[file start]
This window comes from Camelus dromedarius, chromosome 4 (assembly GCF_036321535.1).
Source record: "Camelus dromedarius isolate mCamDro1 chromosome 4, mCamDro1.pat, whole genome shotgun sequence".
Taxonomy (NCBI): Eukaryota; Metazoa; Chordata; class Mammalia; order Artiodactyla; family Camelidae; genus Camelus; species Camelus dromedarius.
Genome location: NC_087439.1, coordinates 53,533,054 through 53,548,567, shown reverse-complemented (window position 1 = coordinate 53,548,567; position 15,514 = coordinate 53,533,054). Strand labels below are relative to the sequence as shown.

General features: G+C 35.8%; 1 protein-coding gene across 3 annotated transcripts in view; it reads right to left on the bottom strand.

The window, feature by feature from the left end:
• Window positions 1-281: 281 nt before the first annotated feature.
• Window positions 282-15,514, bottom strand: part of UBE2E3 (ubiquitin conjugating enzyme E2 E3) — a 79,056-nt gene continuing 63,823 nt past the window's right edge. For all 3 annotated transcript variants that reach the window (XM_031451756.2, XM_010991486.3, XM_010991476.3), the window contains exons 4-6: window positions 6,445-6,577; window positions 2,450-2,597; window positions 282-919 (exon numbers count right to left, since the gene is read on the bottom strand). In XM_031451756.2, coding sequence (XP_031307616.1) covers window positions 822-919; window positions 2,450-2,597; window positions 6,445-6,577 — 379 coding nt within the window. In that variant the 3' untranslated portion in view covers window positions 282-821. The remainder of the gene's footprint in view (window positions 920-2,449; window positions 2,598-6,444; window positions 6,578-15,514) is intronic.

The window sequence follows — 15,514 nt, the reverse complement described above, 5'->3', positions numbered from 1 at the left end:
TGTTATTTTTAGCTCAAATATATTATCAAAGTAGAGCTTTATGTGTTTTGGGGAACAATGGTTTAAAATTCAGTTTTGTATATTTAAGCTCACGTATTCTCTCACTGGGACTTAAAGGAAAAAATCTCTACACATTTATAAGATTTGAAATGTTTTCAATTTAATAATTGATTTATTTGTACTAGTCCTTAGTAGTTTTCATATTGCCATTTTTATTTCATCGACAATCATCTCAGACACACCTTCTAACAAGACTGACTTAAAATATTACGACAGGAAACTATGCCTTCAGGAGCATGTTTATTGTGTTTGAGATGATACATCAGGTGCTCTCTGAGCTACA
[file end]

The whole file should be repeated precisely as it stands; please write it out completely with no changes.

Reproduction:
This window comes from Camelus dromedarius, chromosome 4 (assembly GCF_036321535.1).
Source record: "Camelus dromedarius isolate mCamDro1 chromosome 4, mCamDro1.pat, whole genome shotgun sequence".
Taxonomy (NCBI): Eukaryota; Metazoa; Chordata; class Mammalia; order Artiodactyla; family Camelidae; genus Camelus; species Camelus dromedarius.
Genome location: NC_087439.1, coordinates 53,533,054 through 53,548,567, shown reverse-complemented (window position 1 = coordinate 53,548,567; position 15,514 = coordinate 53,533,054). Strand labels below are relative to the sequence as shown.

General features: G+C 35.8%; 1 protein-coding gene across 3 annotated transcripts in view; it reads right to left on the bottom strand.

The window, feature by feature from the left end:
• Window positions 1-281: 281 nt before the first annotated feature.
• Window positions 282-15,514, bottom strand: part of UBE2E3 (ubiquitin conjugating enzyme E2 E3) — a 79,056-nt gene continuing 63,823 nt past the window's right edge. For all 3 annotated transcript variants that reach the window (XM_031451756.2, XM_010991486.3, XM_010991476.3), the window contains exons 4-6: window positions 6,445-6,577; window positions 2,450-2,597; window positions 282-919 (exon numbers count right to left, since the gene is read on the bottom strand). In XM_031451756.2, coding sequence (XP_031307616.1) covers window positions 822-919; window positions 2,450-2,597; window positions 6,445-6,577 — 379 coding nt within the window. In that variant the 3' untranslated portion in view covers window positions 282-821. The remainder of the gene's footprint in view (window positions 920-2,449; window positions 2,598-6,444; window positions 6,578-15,514) is intronic.

The window sequence follows — 15,514 nt, the reverse complement described above, 5'->3', positions numbered from 1 at the left end:
TGTTATTTTTAGCTCAAATATATTATCAAAGTAGAGCTTTATGTGTTTTGGGGAACAATGGTTTAAAATTCAGTTTTGTATATTTAAGCTCACGTATTCTCTCACTGGGACTTAAAGGAAAAAATCTCTACACATTTATAAGATTTGAAATGTTTTCAATTTAATAATTGATTTATTTGTACTAGTCCTTAGTAGTTTTCATATTGCCATTTTTATTTCATCGACAATCATCTCAGACACACCTTCTAACAAGACTGACTTAAAATATTACGACAGGAAACTATGCCTTCAGGAGCATGTTTATTGTGTTTGAGATGATACATCAGGTGCTCTCTGAGCTACA